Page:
Quick Take:

Watsonville Community Hospital officials have reached a tentative agreement to sell the hospital’s operations to the Pajaro Valley Healthcare District Project — a recently formed nonprofit made up of local government bodies and healthcare nonprofits. If successful, the purchase would prevent the closure of the hospital.

UPDATE: The various entities that make up Watsonville Community Hospital filed Chapter 11 a bankruptcy petition Sunday, listing debts of at least $13 million — including a $1 million Pacific Gas & Electric claim. The figure does not include money owed to employees or to retirement plans, but is likely millions more. Read the federal filing below.

After announcing to employees in November the hospital could suspend its operations if it didn’t find a buyer due to financial challenges, Watsonville Community Hospital CEO Steven Salyer announced Friday that the hospital reached a preliminary agreement with a local nonprofit, the Pajaro Valley Healthcare District Project, for its purchase.

“We are excited to have reached a preliminary agreement with the PVHDP for the acquisition of the hospital’s operations and to have funding to continue the life-saving work of providing care to our community,” Salyer said in a release.

The hospital holds 106 beds and employs more than 620 employees and 200 physicians, according to its website. Earlier Friday, nurses at the facility held a news conference demanding that the hospital stay open.

When asked for comment, Roseann Faris — a nurse at the hospital and its California Nurses Association union representative — said she hadn’t seen the news about the preliminary agreement. At the time of publication, Faris said she had not yet received approval to speak further.

The hospital plans to file a motion asking a bankruptcy court to approve the district as the purchaser. Using the Chapter 11 process, the court would need to approve the sale of the hospital’s operations through an auction, according to the release.

At the moment, Medical Properties Trust owns the land and the buildings that make up the hospital, but it has been managed by Prospect Medical Holdings since January.

Mimi Hall, CEO and president of the group seeking to purchase the hospital, said there is still work to be done before they reach a final agreement, but at the least, an “imminent closure” was averted.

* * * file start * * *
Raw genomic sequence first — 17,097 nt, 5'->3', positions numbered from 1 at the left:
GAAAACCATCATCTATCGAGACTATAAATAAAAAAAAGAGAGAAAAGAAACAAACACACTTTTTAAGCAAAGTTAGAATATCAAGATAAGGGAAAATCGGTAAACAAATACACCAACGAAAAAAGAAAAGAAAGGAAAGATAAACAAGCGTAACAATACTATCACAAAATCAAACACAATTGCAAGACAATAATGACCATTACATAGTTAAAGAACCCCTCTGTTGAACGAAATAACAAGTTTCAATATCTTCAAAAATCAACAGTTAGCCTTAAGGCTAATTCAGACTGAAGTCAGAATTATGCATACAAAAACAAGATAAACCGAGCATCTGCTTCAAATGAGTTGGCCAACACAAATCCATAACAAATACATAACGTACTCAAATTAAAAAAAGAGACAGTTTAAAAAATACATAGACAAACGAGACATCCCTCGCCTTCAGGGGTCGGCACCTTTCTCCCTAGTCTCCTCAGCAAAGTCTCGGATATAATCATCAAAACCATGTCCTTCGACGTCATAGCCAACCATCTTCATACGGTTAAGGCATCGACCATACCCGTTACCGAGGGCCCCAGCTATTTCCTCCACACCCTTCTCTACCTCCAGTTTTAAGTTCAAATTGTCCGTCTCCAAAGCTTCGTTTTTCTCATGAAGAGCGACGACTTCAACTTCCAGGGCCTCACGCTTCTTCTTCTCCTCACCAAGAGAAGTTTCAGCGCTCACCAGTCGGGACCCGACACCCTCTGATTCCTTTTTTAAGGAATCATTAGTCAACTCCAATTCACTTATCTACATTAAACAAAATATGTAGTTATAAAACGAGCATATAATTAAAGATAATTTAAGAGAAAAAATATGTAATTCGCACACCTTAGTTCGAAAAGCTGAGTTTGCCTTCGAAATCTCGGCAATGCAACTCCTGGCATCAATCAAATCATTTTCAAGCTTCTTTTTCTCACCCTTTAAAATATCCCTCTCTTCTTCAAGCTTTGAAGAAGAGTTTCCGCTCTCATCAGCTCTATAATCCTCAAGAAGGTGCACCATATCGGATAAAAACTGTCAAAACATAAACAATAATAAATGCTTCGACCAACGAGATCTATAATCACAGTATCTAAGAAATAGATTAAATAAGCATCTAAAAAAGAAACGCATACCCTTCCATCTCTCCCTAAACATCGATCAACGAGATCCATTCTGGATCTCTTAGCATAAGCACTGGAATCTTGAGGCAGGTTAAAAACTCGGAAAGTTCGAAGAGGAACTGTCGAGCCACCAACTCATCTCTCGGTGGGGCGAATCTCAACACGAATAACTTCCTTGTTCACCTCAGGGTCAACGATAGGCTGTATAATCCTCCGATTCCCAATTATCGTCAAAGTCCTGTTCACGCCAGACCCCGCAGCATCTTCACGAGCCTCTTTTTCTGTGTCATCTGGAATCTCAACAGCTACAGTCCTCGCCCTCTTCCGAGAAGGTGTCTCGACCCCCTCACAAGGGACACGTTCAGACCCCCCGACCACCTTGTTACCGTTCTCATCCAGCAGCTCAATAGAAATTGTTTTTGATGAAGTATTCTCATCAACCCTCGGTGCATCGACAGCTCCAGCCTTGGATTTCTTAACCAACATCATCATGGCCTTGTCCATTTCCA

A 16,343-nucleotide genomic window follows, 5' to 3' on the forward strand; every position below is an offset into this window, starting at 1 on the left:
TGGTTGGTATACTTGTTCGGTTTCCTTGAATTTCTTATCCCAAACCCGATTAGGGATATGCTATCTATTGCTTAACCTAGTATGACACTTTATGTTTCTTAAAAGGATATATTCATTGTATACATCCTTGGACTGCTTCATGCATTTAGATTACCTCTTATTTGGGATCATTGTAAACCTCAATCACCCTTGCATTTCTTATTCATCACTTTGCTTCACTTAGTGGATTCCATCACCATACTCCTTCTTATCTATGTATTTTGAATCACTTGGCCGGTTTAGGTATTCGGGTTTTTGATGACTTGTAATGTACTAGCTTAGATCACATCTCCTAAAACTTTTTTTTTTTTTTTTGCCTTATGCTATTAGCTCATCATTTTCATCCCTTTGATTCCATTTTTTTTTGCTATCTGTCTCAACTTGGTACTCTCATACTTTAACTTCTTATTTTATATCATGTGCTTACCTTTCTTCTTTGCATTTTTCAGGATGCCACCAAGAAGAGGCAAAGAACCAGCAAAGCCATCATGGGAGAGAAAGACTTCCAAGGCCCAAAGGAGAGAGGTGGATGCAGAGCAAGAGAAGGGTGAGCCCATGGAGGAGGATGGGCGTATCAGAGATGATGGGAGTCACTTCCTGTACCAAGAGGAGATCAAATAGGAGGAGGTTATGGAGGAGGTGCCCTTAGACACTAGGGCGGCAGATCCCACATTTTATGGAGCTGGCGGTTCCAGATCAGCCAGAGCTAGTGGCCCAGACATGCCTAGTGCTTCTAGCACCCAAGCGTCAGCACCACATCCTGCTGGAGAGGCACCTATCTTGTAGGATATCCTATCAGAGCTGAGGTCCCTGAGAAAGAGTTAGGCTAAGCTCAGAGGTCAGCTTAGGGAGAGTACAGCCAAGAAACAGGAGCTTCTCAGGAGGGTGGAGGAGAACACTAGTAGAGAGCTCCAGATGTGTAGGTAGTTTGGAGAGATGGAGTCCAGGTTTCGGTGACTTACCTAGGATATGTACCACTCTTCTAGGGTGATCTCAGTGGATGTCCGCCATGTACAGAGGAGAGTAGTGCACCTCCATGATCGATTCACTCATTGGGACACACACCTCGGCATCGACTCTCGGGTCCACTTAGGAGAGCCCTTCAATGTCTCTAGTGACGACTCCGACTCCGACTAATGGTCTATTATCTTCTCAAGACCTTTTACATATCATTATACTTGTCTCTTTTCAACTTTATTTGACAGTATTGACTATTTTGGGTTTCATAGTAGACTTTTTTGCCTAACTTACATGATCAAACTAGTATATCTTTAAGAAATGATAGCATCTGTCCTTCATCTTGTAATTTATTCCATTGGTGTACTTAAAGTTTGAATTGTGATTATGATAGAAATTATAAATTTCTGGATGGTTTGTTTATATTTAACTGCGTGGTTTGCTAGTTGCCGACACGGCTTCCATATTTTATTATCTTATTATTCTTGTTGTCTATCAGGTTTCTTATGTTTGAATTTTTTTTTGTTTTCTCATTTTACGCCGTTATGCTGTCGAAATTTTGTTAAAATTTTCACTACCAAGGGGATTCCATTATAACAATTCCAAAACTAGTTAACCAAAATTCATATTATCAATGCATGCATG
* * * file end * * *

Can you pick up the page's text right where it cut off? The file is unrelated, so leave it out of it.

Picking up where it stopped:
“This is a framework that allows us to seek necessary legislative and financial support to complete the acquisition and renew the hospital under public stewardship,” said Hall, in the release. “We look forward to working with our state and local elected officials and our partners who are dedicated to advancing community ownership of the hospital.”

Made up of the county of Santa Cruz, the city of Watsonville, Salud Para La Gente and the Community Health Trust of Pajaro Valley, the nonprofit incorporated this summer, according to Hall. The project is in the process of formalizing as an official health care district — which is similar to a water district but focused on a community’s healthcare needs.

While the project is the entity purchasing the hospital, the hope is that once the healthcare district is formed it would transfer ownership to the district.

“Our project could reach an agreement with the current owners for a hospital sale…it could happen before a district is formed, it could happen after a district is formed,” said Hall. “What we would do is transfer ownership to the eventual health care district.”

The district would have a board of elected members who make decisions on behalf of the constituents to run the hospital.

The hospital expects to request a hearing from the bankruptcy court to consider the sale in February 2022, according to the release. In the meantime, hospital officials say they have received enough funding to continue operations while the sale is processed or through the end of March 2022.

After three years of reporting on public safety in Iowa, Hillary joins Lookout Santa Cruz with a curious eye toward the county’s education beat. At the Iowa City Press-Citizen, she focused on how local...